unless you adjust the balance or disconnect one input to get only
For more on Video CD, see Russil Wvong's Video CD FAQ.
[2.4.6] Is Super Video CD compatible
Not generally. Super Video CD (SVCD) is an enhancement
to Video CD that was developed by a Chinese government-backed committee
of manufacturers and researchers, partly to sidestep DVD technology
royalties and partly to create pressure for lower DVD player and
disc prices in China. The final SVCD spec was announced in September
1998, winning out over C-Cube's China Video CD (CVD) and HQ-VCD
(from the developers of the original Video CD). In terms of video
and audio quality, SVCD is in between Video CD and DVD, using a
2x CD drive to support 2.2 Mbps VBR MPEG-2 video (at 480x480 NSTC or 480x576
PAL resolution) and 2-channel MPEG-2 Layer II audio. As with DVD,
it can overlay graphics for subtitles. It's technically easy to
make a DVD-Video player compatible with SVCD, but it's being done
mostly on Asian DVD player models. The Philip's DVD170 player can
be upgraded (using a special disc) to play SVCD discs.
SVCD players can't play DVDs, since the players
are based on CD drives.
See Jukka Aho's Super
Video CD Overview and Super Video CD FAQ for more
[2.4.7] Is Picture CD or Photo CD compatible
Sometimes. Because Picture CDs and Photo CDs are
usually on CD-R media, they suffer from the CD-R problem (see 2.4.3). That aside, some DVD players can play Picture CDs.
Only a few can play Photo CDs.
Most DVD-ROM drives will read Picture CDs or Photo
CDs (if they read CD-Rs) since it's trivial to support the XA and
Orange Book multisession standards. Picture CDs are designed to
work with Windows. Photo CDs require specific support from an application
or an OS.
Photos can be put on recordable DVDs using the
DVD-Video slideshow feature, which works on all DVD players. See
[2.4.8] Is CD-i compatible with DVD?
In general, no. DVD players do not play CD-i (Green
Book) discs. Philips once announced that it would make a DVD player
that supported CD-i, but it never appeared. Some people expected
Philips to create a "DVD-i" format in an attempt to breathe a little
more life into CD-i (and recover a bit more of the billion or so
dollars they invested in it). A DVD-ROM PC with a CD-i card should
be able to play CD-i discs.
There are also "CD-i movies" that use the CD-i
Digital Video format that was the precursor to Video CD. Early CD-i
DV discs won't play on DVD players or VCD players, but newer CD-i
movies, which use the standard VCD format, will play on any player
that can play VCDs (see 2.4.5).
See Jorg Kennis'
CD-i FAQ for more information on CD-i.
[2.4.9] Is Enhanced CD compatible with
Yes. DVD players will play music from enhanced
music CDs (Blue Book, CD Plus, CD Extra), and DVD-ROM drives will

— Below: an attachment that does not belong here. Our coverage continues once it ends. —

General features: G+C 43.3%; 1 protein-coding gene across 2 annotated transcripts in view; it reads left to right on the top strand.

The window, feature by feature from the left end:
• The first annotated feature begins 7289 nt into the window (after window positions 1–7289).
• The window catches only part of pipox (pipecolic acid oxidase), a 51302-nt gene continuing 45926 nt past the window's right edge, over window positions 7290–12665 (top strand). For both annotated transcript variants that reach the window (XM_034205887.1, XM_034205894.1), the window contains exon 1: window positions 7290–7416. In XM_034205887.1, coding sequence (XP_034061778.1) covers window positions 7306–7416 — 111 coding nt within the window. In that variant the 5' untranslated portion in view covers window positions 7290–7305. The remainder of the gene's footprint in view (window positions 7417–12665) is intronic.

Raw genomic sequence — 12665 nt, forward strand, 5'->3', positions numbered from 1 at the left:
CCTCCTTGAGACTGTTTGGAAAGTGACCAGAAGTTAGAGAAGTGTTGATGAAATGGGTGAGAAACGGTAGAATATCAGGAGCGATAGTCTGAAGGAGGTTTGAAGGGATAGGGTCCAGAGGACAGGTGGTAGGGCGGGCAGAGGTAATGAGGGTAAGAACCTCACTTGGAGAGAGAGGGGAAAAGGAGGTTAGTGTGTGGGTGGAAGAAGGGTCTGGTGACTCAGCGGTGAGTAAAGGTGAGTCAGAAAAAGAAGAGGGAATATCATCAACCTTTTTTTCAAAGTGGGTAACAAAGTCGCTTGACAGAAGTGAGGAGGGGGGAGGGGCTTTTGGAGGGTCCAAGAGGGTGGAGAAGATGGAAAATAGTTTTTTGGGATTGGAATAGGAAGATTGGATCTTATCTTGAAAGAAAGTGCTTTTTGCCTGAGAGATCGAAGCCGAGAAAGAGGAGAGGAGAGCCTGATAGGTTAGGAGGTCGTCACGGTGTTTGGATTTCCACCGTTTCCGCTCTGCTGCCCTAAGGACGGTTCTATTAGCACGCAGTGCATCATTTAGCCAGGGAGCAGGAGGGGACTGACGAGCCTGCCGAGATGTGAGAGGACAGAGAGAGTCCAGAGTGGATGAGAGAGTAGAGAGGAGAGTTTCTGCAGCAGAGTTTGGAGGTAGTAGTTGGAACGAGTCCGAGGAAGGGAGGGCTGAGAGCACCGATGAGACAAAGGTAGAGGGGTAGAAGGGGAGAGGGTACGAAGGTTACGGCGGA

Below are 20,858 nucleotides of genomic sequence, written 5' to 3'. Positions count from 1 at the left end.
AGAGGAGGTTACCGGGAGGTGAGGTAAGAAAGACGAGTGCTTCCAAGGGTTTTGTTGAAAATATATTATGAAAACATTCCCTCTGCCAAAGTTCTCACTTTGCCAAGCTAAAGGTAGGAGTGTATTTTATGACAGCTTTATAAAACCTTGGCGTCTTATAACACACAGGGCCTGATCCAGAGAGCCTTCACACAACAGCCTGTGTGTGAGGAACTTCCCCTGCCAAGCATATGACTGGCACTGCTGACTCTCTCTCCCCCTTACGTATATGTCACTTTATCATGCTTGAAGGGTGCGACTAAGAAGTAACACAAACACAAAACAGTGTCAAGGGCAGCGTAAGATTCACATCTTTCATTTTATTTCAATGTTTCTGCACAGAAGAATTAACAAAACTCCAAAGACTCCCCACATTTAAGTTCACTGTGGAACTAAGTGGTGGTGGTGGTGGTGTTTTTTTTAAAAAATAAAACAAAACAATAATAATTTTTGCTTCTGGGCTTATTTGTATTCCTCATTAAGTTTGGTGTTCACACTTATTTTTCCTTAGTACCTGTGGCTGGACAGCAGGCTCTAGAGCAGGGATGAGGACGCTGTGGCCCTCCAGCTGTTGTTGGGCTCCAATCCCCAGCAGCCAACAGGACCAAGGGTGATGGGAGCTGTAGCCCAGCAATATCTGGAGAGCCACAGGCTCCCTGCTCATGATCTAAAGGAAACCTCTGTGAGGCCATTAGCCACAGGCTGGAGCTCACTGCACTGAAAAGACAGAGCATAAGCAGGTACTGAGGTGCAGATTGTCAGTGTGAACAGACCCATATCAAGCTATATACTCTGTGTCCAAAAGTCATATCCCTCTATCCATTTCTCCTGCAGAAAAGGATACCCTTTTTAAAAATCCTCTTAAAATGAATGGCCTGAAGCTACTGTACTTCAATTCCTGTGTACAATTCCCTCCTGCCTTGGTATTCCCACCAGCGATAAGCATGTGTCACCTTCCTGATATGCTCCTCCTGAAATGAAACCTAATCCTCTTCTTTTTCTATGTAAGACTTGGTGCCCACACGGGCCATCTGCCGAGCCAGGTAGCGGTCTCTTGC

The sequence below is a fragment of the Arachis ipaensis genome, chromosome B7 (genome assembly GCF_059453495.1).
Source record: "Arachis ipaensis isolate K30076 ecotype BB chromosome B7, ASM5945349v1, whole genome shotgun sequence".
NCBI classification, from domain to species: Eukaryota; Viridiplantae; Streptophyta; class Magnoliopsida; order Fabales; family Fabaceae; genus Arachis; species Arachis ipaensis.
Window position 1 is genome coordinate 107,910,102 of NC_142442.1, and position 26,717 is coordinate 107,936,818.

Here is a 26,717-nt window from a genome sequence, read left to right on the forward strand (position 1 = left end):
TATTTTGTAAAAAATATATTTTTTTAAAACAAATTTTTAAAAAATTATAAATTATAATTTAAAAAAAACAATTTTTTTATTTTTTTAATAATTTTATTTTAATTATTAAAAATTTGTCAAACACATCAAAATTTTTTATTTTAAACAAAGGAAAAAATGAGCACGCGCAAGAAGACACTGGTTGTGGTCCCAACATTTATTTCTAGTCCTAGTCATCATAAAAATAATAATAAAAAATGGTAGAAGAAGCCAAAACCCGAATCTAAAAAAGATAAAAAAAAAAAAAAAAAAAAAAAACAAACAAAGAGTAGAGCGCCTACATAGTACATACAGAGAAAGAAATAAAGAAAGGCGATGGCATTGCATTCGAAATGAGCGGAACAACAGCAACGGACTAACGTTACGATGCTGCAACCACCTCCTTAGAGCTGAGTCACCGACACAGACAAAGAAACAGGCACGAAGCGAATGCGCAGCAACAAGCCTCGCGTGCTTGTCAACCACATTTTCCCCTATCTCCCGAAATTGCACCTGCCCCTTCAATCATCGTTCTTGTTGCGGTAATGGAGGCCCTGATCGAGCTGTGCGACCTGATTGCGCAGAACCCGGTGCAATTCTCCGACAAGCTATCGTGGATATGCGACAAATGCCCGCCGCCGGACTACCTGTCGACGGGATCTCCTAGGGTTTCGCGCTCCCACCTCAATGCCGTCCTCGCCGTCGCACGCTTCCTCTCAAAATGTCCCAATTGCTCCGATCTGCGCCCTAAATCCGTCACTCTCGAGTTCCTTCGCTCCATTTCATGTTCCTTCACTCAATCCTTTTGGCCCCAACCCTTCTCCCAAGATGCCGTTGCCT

play music and read data from enhanced CDs. Older ECD formats such
as mixed mode and track zero (pregap, hidden track) should also
be compatible, but there is a problem with Microsoft and other CD/DVD-ROM
drivers skipping track zero.
[2.4.10] Is CD+G compatible with DVD?
Only a few players, such as the Pioneer DVL-9 player
and Pioneer karaoke DVD models DV-K800 and DVK-1000, support CD+G
discs. Most DVD players don't support this mostly obsolete format.
All DVD-ROM drives can read the CD+G information, but special software
is required to make use of it.
[2.4.11] Is CDV compatible with DVD?
Sort of. CDV, sometimes called Video Single, is
actually a weird combination of CD and laserdisc. Part of the disc
contains 20 minutes of digital audio playable on any CD or DVD player.
The other part contains 5 minutes of analog video and digital audio
in laserdisc format, playable only on a CDV-compatible laserdisc
player. Pioneer's combination DVD/laserdisc players are the only
DVD players that can play CDVs.
Standard laserdisc/CDV players can't play DVDs.
(See 2.5 for more LD info.)
[2.4.12] Is MP3 compatible with DVD?
Not officially. MP3 is the MPEG Layer 3 audio compression
format. (MP3 is not MPEG-3, which doesn't exist.) The DVD-Video
spec allows only Layer 2 for MPEG audio (MP2). However, MP3 can
be played any computer with a DVD-ROM drive, and many DVD players
(particularly those manufactured in Asia) can play MP3 CDs. However,
most DVD players can't play MP3 DVDs, because they are shortsightedly
designed to only look for MP3 files on CDs. Check the player list at DVDRHelp.com
for players that can play MP3 CDs or MP3 DVDs.
[2.4.13] Is HDCD compatible with DVD?
Yes. Pacific Microsonics' HDCD
(high-definition compatible digital) is an encoding process that
enhances audio CDs so that they play normally in standard CD and
DVD players (and allegedly sound better than normal CDs) yet produce
an extra 4 bits of precision (20 bits instead of 16) when played
on CD and DVD players equipped with HDCD decoders.